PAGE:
Hillary Clinton shut down a group of Black Lives Matter protesters during a campaign event in Cleveland on Thursday.
“I will certainly be happy to meet with you later, but I’m going to keep talking,” Clinton said halfway through her speech at Case Western University, in response to several protesters with Black Lives Matter and another group, GetEQUAL.
The activists were chanting the names of black transgender people who have been murdered recently. The disruption came just moments after Clinton said “we do have to stand up and say loudly and clearly ‘black lives matter.'”
The group responsible for the disruption posted to Facebook shortly after.
“We can’t have a serious conversation with Hillary Clinton about policy until she returns donations and refuses to accept future donations from lobbyists and lawyers affiliated with the private prison industry,” a post on GetEQUAL’s Facebook page reads.
“Bankrolled by private prison companies and lobbyists like Corrections Corporation of America and the GEO Group, Hillary Clinton is part of the system of violence that criminalizes and kills Black trans people — how can we take her policy suggestions to curb mass incarceration and detention seriously while she’s accepting this money?” one of the event’s protesters said in a statement released on GetEQUAL’s website.
Clinton’s encounter with the social justice group is her first in a public venue. Other Democratic candidates, such as Vermont U.S. Sen. Bernie Sanders and former Maryland Gov. Martin O’Malley, have been shouted off stage at public events by the group’s protesters.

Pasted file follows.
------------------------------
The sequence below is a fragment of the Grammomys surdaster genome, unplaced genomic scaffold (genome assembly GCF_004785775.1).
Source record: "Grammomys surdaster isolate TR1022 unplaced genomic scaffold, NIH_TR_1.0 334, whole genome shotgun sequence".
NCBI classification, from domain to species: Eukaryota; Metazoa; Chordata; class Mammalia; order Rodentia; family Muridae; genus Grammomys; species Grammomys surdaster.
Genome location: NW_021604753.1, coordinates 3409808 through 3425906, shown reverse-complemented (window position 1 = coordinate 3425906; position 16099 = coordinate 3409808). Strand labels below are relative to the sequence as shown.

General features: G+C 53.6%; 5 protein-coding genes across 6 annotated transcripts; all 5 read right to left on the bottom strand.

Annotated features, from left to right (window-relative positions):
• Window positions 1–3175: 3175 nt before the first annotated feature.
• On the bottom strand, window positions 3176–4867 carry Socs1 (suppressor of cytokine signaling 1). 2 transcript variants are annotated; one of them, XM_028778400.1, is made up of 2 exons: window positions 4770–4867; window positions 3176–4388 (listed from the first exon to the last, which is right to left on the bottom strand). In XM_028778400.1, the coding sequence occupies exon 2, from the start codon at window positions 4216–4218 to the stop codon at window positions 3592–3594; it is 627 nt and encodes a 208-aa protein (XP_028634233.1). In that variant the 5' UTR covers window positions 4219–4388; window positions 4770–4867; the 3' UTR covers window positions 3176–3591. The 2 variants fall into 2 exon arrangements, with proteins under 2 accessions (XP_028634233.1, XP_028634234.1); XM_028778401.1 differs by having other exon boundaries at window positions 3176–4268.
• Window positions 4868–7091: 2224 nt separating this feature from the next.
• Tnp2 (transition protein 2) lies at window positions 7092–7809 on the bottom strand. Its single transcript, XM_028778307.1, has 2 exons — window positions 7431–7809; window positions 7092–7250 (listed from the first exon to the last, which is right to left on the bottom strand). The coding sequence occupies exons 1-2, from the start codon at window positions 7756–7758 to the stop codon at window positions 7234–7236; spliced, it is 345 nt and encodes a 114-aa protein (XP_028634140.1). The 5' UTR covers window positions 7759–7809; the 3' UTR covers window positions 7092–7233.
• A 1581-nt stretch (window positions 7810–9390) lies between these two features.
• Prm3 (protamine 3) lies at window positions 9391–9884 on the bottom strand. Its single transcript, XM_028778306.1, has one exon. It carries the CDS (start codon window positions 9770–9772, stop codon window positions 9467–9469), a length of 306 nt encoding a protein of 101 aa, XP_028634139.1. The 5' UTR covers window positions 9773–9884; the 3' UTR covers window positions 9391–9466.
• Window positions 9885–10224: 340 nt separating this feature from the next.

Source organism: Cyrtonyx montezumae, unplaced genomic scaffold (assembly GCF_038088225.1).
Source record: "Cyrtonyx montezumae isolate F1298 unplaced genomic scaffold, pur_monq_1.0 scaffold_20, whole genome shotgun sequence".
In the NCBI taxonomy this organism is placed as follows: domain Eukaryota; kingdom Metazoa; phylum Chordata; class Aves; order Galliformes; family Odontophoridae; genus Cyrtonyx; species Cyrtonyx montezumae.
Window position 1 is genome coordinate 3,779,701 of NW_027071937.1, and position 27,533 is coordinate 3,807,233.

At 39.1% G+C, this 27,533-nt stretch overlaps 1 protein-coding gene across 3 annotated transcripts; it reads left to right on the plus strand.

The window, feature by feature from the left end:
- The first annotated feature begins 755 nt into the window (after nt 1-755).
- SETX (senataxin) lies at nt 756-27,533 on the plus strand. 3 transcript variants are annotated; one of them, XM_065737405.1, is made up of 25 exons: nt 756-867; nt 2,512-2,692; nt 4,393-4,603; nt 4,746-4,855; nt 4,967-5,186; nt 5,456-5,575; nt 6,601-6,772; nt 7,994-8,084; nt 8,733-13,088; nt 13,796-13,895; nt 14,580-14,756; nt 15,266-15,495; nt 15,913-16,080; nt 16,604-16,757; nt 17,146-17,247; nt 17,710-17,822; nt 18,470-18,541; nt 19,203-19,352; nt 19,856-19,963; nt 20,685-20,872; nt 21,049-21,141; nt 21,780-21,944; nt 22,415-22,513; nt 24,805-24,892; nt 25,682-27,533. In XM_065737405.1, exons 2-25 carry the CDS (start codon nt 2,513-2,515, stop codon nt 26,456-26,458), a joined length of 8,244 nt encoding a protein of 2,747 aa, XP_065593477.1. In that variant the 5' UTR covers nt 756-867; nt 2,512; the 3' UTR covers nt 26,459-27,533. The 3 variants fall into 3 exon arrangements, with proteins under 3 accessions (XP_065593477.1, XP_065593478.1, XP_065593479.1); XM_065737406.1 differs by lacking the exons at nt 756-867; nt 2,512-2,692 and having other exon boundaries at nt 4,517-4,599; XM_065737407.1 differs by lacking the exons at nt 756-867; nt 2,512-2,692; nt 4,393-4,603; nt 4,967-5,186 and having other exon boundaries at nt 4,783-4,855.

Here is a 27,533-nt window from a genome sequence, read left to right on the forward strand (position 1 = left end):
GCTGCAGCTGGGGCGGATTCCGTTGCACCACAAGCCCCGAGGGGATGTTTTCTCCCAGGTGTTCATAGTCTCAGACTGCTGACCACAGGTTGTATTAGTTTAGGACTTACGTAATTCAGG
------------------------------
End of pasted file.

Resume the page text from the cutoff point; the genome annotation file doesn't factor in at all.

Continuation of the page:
Clinton has so far only dealt with the group behind closed doors. She met with five members of the Boston chapter after an event in Keene, N.H. earlier this month. Video of the tense exchange was published online last week.
During that meeting, the activists pressed Clinton on her and husband Bill’s support for stiffer drug sentences in the 1990s. Clinton pushed back, telling the group that they needed to come up with concrete plans to address racial inequality.
She dismissed the idea that “you can change hearts.”
“I believe you change laws, you change allocation of resources, you change the way systems operate,” Clinton said. “You’re not going to change every heart. You’re not. But at the end of the day, we could do a whole lot to change some hearts and change some systems and create more opportunities for people who deserve to have them, to live up to their own God-given potential.”
Clinton’s main interlocutor that day did not take her advice in stride. He accused Clinton of engaging in “victim-blaming.”